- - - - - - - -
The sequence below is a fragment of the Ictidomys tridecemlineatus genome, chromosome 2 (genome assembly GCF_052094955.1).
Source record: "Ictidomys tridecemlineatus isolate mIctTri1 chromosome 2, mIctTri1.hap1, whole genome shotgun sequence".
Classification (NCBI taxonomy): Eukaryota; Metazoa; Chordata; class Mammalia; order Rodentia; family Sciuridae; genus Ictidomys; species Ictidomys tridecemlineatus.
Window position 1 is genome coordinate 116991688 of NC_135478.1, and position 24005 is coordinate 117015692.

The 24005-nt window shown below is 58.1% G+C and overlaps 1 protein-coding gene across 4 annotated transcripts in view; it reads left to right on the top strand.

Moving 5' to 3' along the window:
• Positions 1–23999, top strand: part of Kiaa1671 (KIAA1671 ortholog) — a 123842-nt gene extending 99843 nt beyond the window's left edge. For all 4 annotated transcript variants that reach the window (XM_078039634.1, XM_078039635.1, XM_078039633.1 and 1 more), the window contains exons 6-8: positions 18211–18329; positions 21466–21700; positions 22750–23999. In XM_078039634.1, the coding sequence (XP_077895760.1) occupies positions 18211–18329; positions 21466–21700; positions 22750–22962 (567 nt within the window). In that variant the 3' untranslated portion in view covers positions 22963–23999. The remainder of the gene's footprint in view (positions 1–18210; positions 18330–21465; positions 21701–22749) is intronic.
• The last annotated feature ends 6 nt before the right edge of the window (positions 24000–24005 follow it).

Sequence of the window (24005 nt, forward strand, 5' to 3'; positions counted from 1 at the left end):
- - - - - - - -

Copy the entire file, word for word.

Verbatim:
The sequence below is a fragment of the Ictidomys tridecemlineatus genome, chromosome 2 (genome assembly GCF_052094955.1).
Source record: "Ictidomys tridecemlineatus isolate mIctTri1 chromosome 2, mIctTri1.hap1, whole genome shotgun sequence".
Classification (NCBI taxonomy): Eukaryota; Metazoa; Chordata; class Mammalia; order Rodentia; family Sciuridae; genus Ictidomys; species Ictidomys tridecemlineatus.
Window position 1 is genome coordinate 116991688 of NC_135478.1, and position 24005 is coordinate 117015692.

The 24005-nt window shown below is 58.1% G+C and overlaps 1 protein-coding gene across 4 annotated transcripts in view; it reads left to right on the top strand.

Moving 5' to 3' along the window:
• Positions 1–23999, top strand: part of Kiaa1671 (KIAA1671 ortholog) — a 123842-nt gene extending 99843 nt beyond the window's left edge. For all 4 annotated transcript variants that reach the window (XM_078039634.1, XM_078039635.1, XM_078039633.1 and 1 more), the window contains exons 6-8: positions 18211–18329; positions 21466–21700; positions 22750–23999. In XM_078039634.1, the coding sequence (XP_077895760.1) occupies positions 18211–18329; positions 21466–21700; positions 22750–22962 (567 nt within the window). In that variant the 3' untranslated portion in view covers positions 22963–23999. The remainder of the gene's footprint in view (positions 1–18210; positions 18330–21465; positions 21701–22749) is intronic.
• The last annotated feature ends 6 nt before the right edge of the window (positions 24000–24005 follow it).

Sequence of the window (24005 nt, forward strand, 5' to 3'; positions counted from 1 at the left end):